By Ekta R. Garg, A.uthor

August 20, 2020

The Ballad of Songbirds and Snakes by Suzanne Collins

Release date: May 19, 2020

Genre: YA dystopian fiction

Sequels can be so hard, especially when the original work was a smash hit. I think it’s a paradox of sorts for a.uthors. We want to be read; we want readers to share the adventures our characters are having. Yet when that happens, and readers clamor for more, I imagine it can be intimidating for any a.uthor, even a seasoned one, to come back to the work to create something new yet familiar.

It’s a demanding task and a tall one. While J.K. Rowling may have one of the biggest hits of all time on her hands with the original seven Harry Potter books, reactions have been mixed to the subsequent books in that universe. What readers may not understand is that when writers come back to something that is popular, the writers aren’t in the same places in their lives. Something as simple as moving homes to having a profound life experience can alter the way we approach a story. Readers want what they felt and thought when they encountered the original work, but authors might see the popular story in a whole new light.

Given all this, when I heard that Suzanne Collins was writing a new Hunger Games book, I wondered whether she’d be able to do the world of Panem and what Katniss experienced justice. I also wondered, on a practical, writing level, how Collins would go about it. The end of Mockingjay reassures us that Katniss and Peeta have built a new life together. It might be a little fragile at times—it would be for anyone who had lived through two bouts in the arena—but it’s their own. They never have to worry about anyone, especially their own children, entering the arena again.

I guess I’d assumed on some subconscious level that Collins would do what most people do when they write a sequel: continue the story in chronological order from where she left it. Yet she didn’t, and I think that was a savvy move not only from a marketing standpoint but also a writing one. Because, really, what more could we say or hear about Katniss that wouldn’t take away from her time as tribute? Filling that role defined, shaped, and shattered who she was as a person. To try to extend her story would have reduced her experiences to something told for pure shock value.

A real-life headline, if you will.

Instead, Collins went back, almost to the inception of the Games. She filled in the back story. She let us know why Snow was so malicious. I mean, in The Hunger Games trilogy it’s easy to see he is. But with Ballad, now we know of the foundational elements that made him so. We understand why he could look at dying people as an opportunity to elevate himself in society.

Some critics have complained about the length of the book and its supposedly liberal leanings. I think Collins was doing what most a.uthors do when they’ve built a complex, three-dimensional world with love and care. She was exploring that world and giving us the opportunity to explore it with her.

As a writer and budding a.uthor myself, I found the book fascinating. We got to spend more time in Panem and see what it was before it became the Panem that Katniss lived in. And the Panem of Ballad felt just as lived in as Katniss’s version. I think that’s what I found incredible, from a writing standpoint. Because for Collins, like her readers, this version of Panem was new too. Yet she relays the details with such ease that we don’t get the sense she’s building from scratch. It’s almost like she’s a scribe on the streets who’s just taking down the details as she witnesses them.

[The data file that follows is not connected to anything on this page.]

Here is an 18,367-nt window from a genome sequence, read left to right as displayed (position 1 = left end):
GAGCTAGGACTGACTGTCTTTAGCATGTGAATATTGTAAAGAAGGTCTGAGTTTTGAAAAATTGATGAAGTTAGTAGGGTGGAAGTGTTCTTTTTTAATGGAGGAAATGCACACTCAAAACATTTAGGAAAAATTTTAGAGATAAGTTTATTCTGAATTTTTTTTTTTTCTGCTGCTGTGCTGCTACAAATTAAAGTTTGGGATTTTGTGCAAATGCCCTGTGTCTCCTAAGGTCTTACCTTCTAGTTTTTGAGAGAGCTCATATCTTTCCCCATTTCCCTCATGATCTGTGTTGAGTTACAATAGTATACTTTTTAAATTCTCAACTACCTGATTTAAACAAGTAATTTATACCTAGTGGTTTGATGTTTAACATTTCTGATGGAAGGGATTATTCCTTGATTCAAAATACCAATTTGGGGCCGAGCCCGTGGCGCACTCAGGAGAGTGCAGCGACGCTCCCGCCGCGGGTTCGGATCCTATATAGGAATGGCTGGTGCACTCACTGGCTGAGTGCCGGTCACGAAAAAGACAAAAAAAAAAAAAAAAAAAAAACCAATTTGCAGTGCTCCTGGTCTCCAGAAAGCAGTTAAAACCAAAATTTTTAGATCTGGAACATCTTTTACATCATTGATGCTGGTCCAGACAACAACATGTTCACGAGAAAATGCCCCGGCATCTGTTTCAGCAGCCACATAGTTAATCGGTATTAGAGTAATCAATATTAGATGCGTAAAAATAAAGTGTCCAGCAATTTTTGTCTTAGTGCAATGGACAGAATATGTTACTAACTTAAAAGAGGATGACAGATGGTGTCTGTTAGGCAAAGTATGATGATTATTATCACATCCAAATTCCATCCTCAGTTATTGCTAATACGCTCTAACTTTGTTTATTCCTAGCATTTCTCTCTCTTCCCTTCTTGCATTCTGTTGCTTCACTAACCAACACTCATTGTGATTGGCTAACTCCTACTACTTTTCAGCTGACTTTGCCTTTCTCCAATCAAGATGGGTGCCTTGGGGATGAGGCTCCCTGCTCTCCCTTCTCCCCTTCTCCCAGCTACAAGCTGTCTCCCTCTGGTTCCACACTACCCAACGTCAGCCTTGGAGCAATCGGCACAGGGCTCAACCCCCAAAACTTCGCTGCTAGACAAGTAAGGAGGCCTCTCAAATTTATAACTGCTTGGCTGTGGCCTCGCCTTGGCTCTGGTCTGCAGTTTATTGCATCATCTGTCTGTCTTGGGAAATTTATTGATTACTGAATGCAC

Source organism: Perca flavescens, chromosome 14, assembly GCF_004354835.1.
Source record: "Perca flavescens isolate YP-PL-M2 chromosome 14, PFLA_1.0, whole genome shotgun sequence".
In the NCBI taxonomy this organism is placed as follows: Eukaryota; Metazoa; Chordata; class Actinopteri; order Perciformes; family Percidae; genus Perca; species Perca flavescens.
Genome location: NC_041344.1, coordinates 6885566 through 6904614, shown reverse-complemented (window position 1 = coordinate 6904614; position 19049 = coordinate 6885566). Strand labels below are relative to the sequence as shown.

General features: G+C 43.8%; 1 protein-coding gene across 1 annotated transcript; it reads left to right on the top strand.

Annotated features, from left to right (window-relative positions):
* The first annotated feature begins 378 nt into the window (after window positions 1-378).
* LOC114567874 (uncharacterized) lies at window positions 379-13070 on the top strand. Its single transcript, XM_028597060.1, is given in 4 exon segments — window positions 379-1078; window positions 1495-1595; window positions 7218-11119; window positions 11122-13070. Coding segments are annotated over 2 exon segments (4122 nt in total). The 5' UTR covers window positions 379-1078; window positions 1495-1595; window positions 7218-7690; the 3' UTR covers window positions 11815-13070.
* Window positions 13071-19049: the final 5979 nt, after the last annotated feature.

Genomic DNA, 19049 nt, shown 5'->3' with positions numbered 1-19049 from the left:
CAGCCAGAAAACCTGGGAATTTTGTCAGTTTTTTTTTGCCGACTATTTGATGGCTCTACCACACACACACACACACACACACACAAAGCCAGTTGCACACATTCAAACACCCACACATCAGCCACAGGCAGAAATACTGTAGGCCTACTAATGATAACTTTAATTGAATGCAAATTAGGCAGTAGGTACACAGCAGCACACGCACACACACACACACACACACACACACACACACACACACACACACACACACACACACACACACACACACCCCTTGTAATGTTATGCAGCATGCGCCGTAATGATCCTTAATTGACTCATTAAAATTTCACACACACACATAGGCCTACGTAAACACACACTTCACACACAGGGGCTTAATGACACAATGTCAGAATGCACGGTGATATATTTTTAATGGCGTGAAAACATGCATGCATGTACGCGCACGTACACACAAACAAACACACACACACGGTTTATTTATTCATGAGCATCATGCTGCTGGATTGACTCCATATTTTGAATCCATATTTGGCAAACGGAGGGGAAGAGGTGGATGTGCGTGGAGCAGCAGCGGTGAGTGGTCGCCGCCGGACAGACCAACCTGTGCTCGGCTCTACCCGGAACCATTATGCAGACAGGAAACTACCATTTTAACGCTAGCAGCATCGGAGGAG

Early in the book, after Lucy Gray has been named the girl tribute from District 12, Snow and the other students get into line for a buffet lunch. At one time the Snow family was one of the most affluent in the Capitol. By the start of Ballad, Snow, his cousin, Tigris, and their grandmother are staying alive by working their way through tins of dried lima beans, bits of cabbage, and hard bread. Food, then, is important to Snow.

“[T]he smell of food from the buffet wafted over the audience. Fresh-baked bread. Onions. Meat. Coriolanus could not keep his stomach from growling… [H]e had to use all the discipline he could muster not to rush for the buffet.

“During the war, the rebels had held the food-producing districts. Taking a page out of the Capitol’s playbook, they’d tried to starve the Capitol into submission using food—or a lack thereof—as a weapon. Now the tables had turned again, with the Capitol controlling the supply and taking it one step further, twisting the knife into the districts’ hearts with the Hunger Games. Amid the violence of the Games, there was a silent agony that everyone in Panem had experienced, the desperation for enough sustenance to bring you to the following sunrise.”

The bleakness with which Collins “reports” the fact about how the rebels held the advantage for a little while is palpable. When Ballad begins, ten years have passed since the end of the war and the start of the Hunger Games. Here, though, even with the Games still being a fairly ragtag affair, they’re slowly become an accepted way of life, along with the food insecurity the Capitol is using as a weapon.

I hope in my own work that I can create worlds like this. Whether it’s for a standalone book or a series, I want readers to come to my stories and feel like the characters really live there. That the settings aren’t flat painted boards on a stage just waiting for the characters to enter and exit according to my whims.

Whatever else anyone might think of The Ballad of Songbirds and Snakes, no writer can deny the talent and experience that Suzanne Collins possesses as an a.uthor.